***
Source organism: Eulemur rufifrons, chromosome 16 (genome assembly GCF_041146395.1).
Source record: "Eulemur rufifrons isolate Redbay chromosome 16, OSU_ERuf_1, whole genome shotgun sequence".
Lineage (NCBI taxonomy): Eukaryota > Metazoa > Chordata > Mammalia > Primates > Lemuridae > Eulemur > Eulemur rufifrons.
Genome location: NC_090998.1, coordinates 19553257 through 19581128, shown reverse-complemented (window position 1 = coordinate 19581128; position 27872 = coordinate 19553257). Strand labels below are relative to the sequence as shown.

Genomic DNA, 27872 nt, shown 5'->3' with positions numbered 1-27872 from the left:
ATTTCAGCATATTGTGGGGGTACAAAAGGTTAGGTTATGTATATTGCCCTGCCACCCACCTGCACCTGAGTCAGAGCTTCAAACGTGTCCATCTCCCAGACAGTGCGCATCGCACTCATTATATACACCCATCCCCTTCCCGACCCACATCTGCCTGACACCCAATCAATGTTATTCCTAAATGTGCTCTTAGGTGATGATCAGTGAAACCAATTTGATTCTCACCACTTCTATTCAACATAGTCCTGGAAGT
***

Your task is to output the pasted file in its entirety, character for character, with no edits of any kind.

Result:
Source organism: Eulemur rufifrons, chromosome 16 (genome assembly GCF_041146395.1).
Source record: "Eulemur rufifrons isolate Redbay chromosome 16, OSU_ERuf_1, whole genome shotgun sequence".
Lineage (NCBI taxonomy): Eukaryota > Metazoa > Chordata > Mammalia > Primates > Lemuridae > Eulemur > Eulemur rufifrons.
Genome location: NC_090998.1, coordinates 19553257 through 19581128, shown reverse-complemented (window position 1 = coordinate 19581128; position 27872 = coordinate 19553257). Strand labels below are relative to the sequence as shown.

Genomic DNA, 27872 nt, shown 5'->3' with positions numbered 1-27872 from the left:
ATTTCAGCATATTGTGGGGGTACAAAAGGTTAGGTTATGTATATTGCCCTGCCACCCACCTGCACCTGAGTCAGAGCTTCAAACGTGTCCATCTCCCAGACAGTGCGCATCGCACTCATTATATACACCCATCCCCTTCCCGACCCACATCTGCCTGACACCCAATCAATGTTATTCCTAAATGTGCTCTTAGGTGATGATCAGTGAAACCAATTTGATTCTCACCACTTCTATTCAACATAGTCCTGGAAGT